Note for Readers: “Building a Successful MOPS Team” is a 5-part blog series that focuses on people. The series will cover: (1) when and how to hire MOPS talent, (2) how to onboard talent, (3) how to effectively manage a MOPS team, (4) how to support professional development within MOPS teams, and (5) how to approach the future of MOPS. We asked Sojourn Solutions Delivery Directors Claire Robinson and Carmen Gardiner, both with long experience working within MOPS and helping MOPS teams on behalf of Sojourn Solutions, to share their insights with us (and you) for this blog post series.
Marketing Operations is about optimizing technology, processes, and people to achieve marketing results and increased revenues. People are an essential component for MOPS success. “People are at the heart of MOPS because you can't automate and templatize everything,” says Claire Robinson. “You'll always need smart, collaborative people within MOPS going out and building relationships with other departments.”
While technology and processes can be similarly available across organizations, “it’s the MOPS professionals who drive competitive advantage and carry forward the vision and strategy of any organization,” Robinson says.
Evaluating skills gaps within MOPS teams
What happens when a MOPS team lacks the skills and knowledge to fulfill its strategic function? Evaluating a team and its skills should happen on a regular basis. “Managers need to pay close attention to aptitudes and skills as the team grows,” says Carmen Gardiner. “Even if you don't need a certain skill today, you might need it in the future. You want to know what skills are on the team and if there’s someone who has an aptitude for whatever skills the team might need to add, whether it's a people skill, organizational skill or a technological skill.”
Once your MOPS team grows beyond a certain size, you’ll probably need to develop areas of specialization. “You can start training your people, get them certified, and create specializations within your team for areas like campaign creation, architecture, data analysis, or whatever you think you need,” says Gardiner.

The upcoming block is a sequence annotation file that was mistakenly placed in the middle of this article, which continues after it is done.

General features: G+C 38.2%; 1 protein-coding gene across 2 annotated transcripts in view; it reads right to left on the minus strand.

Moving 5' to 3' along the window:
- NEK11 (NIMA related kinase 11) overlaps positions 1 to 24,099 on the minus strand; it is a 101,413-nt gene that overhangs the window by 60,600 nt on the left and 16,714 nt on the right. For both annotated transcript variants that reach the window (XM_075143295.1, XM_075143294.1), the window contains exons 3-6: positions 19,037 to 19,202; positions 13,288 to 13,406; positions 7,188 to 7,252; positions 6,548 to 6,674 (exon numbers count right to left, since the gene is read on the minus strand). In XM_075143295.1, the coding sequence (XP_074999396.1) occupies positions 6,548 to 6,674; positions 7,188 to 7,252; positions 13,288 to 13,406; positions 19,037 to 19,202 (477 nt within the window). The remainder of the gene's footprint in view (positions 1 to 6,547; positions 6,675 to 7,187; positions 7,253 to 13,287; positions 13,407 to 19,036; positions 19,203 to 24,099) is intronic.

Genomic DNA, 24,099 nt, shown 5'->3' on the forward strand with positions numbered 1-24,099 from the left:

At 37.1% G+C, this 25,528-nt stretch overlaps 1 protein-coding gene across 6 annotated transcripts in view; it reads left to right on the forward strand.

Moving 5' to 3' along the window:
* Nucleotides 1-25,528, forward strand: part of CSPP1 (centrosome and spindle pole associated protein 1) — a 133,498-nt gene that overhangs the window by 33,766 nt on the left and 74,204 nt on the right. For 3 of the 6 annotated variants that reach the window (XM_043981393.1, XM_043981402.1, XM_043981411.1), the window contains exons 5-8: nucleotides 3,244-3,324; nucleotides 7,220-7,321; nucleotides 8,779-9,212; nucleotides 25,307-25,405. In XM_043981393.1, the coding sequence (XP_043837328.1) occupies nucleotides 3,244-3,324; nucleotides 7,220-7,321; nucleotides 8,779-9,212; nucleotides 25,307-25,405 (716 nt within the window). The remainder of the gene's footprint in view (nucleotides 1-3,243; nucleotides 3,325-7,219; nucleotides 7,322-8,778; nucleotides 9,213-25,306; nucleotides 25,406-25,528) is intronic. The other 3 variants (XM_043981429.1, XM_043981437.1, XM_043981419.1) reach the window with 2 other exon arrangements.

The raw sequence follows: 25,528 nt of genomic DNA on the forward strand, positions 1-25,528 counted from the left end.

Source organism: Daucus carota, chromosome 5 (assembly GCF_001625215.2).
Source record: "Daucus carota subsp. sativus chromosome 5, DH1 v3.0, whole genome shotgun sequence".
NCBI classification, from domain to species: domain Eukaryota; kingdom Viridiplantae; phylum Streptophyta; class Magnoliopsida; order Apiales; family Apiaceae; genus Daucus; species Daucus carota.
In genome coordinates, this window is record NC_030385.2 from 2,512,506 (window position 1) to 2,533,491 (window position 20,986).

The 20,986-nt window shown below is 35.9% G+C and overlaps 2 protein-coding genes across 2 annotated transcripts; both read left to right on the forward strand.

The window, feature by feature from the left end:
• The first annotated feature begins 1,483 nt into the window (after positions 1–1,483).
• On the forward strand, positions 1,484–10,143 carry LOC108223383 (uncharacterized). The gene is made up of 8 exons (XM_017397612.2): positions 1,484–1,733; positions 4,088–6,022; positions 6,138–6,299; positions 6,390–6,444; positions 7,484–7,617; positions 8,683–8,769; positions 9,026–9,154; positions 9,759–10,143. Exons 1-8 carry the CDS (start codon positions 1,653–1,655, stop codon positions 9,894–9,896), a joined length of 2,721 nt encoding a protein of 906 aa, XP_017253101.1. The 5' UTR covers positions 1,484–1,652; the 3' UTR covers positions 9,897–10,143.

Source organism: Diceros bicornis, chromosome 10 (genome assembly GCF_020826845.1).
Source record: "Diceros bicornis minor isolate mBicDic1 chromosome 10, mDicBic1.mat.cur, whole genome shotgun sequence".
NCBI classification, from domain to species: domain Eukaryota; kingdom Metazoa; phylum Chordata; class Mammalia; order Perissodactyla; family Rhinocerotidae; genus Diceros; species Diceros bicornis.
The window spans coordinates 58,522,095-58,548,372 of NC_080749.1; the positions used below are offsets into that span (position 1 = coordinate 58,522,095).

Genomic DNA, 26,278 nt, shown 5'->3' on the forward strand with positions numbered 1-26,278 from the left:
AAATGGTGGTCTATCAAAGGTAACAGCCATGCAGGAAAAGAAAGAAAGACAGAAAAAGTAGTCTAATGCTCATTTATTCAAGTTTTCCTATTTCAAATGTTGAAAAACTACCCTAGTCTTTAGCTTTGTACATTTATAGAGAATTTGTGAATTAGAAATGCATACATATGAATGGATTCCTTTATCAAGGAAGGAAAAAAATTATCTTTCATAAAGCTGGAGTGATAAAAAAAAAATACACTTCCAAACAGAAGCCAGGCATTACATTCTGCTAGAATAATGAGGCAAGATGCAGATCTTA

You may also need to hire to add additional capacity. “It’s a red flag if you start seeing the team making more mistakes, missing deadlines, turning down projects and overall struggling to deliver quality output,” says Robinson. “When you start seeing your MOPS team losing motivation and getting burned out, you need to start asking whether you have the requisite skills and resources you need.”
Closing skills gaps: 4 steps before you hire
You don’t always need to bring in a full-time employee/FTE to close the gaps your MOPS team faces. Here are 4 steps to consider before you go out and hire an FTE:
- Train internally. “Begin by checking in with your team on whether somebody would like to learn the skill you need, because that will impact whether you hire an FTE or train someone internally,” says Robinson. “And yes, there's clearly a time investment in training someone, but it can be better to develop your existing employees rather than looking outside.”
- Prioritize the gaps. “You should be prioritizing your skills/knowledge gaps based on the strategic goals your team needs to deliver on,” says Robinson. “You need to define a plan to tackle the gaps that impact you the most. For example, and depending on your strategic goals, gaps in analytics or measurement/attribution capabilities might be more urgent to act upon than gaps in communication skills.”